What are the major camps in the dinosaur-bird evolution debate?

There are several camps of paleontologists in the dinosaur-bird evolution debate. One group believes birds descended from certain dinosaurs about 60 million years ago. Another camp believes proto-birds evolved separately from dinosaurs about 200 million years ago. And there is another group that has emerged: scientists who believe that birds are actually dinosaurs. Right now, there are not enough fossils to come to a definite conclusion, and all sides have good arguments. However, with the advent of DNA sequencing, scientists may one day have the answer.

What is cladistic analysis?

Cladistic analysis is a method used to determine an organisms family tree. The older system of classification, developed by Carolus Linnaeus (Carl von Linne, 1707-1778) in the eighteenth century, categorizes plants and animals by organisms overall similar characteristics. Cladistic analysis uses specific characteristics, such as wrist bones, and relates them to previous and following generations, thus tracing the evolution of these structures. The more characteristics previous and following generations share, the more likely they are related. (A cladogram represents a diagram of all the clades, or groups of organisms.)

Cladistic analysis is not easy. Scientists must study the minute details of early animal fossils, noting the tiniest differences in bones and joints. Each different characteristic is assigned a code and added to a computer database. The computer then sorts the information, producing what looks like a family tree, linking together past and modern animals by these detailed characteristics.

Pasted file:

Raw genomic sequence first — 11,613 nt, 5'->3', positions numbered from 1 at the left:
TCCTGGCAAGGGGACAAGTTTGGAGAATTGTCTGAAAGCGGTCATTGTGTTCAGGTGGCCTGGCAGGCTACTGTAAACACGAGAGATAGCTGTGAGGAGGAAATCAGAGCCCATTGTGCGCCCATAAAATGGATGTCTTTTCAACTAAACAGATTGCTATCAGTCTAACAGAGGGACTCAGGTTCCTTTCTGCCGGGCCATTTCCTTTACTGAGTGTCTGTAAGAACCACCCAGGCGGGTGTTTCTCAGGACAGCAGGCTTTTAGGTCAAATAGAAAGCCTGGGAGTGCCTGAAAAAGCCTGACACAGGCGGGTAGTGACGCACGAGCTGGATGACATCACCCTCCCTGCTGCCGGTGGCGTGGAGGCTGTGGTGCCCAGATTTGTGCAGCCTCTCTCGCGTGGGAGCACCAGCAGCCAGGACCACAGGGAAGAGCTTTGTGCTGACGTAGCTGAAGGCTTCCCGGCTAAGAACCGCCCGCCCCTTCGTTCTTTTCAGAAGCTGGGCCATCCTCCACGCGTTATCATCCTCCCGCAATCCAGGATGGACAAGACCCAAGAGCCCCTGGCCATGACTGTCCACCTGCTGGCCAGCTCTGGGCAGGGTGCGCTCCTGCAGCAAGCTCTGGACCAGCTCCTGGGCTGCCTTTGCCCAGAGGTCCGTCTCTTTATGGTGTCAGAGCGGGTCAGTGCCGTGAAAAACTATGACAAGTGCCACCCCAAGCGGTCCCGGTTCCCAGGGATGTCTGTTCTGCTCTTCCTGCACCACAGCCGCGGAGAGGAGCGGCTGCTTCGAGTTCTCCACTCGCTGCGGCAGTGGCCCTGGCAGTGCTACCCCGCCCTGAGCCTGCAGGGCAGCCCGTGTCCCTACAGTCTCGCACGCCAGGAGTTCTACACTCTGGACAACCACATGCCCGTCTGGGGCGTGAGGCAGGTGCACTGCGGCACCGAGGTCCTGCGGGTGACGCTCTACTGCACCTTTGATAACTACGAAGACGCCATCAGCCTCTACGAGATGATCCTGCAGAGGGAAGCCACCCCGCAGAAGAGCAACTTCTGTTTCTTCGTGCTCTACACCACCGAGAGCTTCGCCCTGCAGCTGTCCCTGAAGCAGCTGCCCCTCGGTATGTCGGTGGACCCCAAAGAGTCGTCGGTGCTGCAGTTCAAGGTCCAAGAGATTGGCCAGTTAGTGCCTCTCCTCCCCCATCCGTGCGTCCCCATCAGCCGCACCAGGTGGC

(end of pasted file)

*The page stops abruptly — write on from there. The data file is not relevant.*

What does cladistic analysis tell us about birds and dinosaurs?

According to cladistic analysis, birds share some 132 characteristics with dinosaurs. Some scientists believe this hard evidence indicates that birds are, indeed, a kind of dinosaur. But many scientists still disagree.

How long ago did modern birds originate?

Scientists are still debating this question. Many researchers have suggested, based on fossils and cladistic analysis that modern birds arose around 60 million years ago. But more recent fossil discoveries have caused the debate to become heated, and some researchers suggest modern birds may have evolved more than 100 million years ago. The problem comes with how scientists look at bird evolution: some use the fossil records and others use genetic data, both of which yield conflicting results. New techniques, such as DNA sequencing, may help scientists resolve when and how the worlds close to 10,000 bird species originated.

What recent genome study may rewrite the evolutionary history of birds?

The debate about the origin of birds and their connections to dinosaurs has reached into the molecular lab. For many years, the Early Bird Assembling the Treeof-Life Research Project, centered at The Field Museum in Chicago, has been examining DNA sequences from all major living bird groups. So far, more than 32 kilo- bases of nuclear DNA sequences from 19 different locations on the DNA sequencing have been checked for each of 169 bird species. This massive undertaking has already revealed some birds secrets. For example, distinctive bird lifestyles, such as being nocturnal or raptorial, may have evolved several times. One example is the colorful, daytime hummingbirds that evolved from the darker-colored, nocturnal nightjars. As the studies continue, researchers already know that not only will the names of dozens of birds have to be changed, but so will many biology, paleontology, and birdwatchers field guides.

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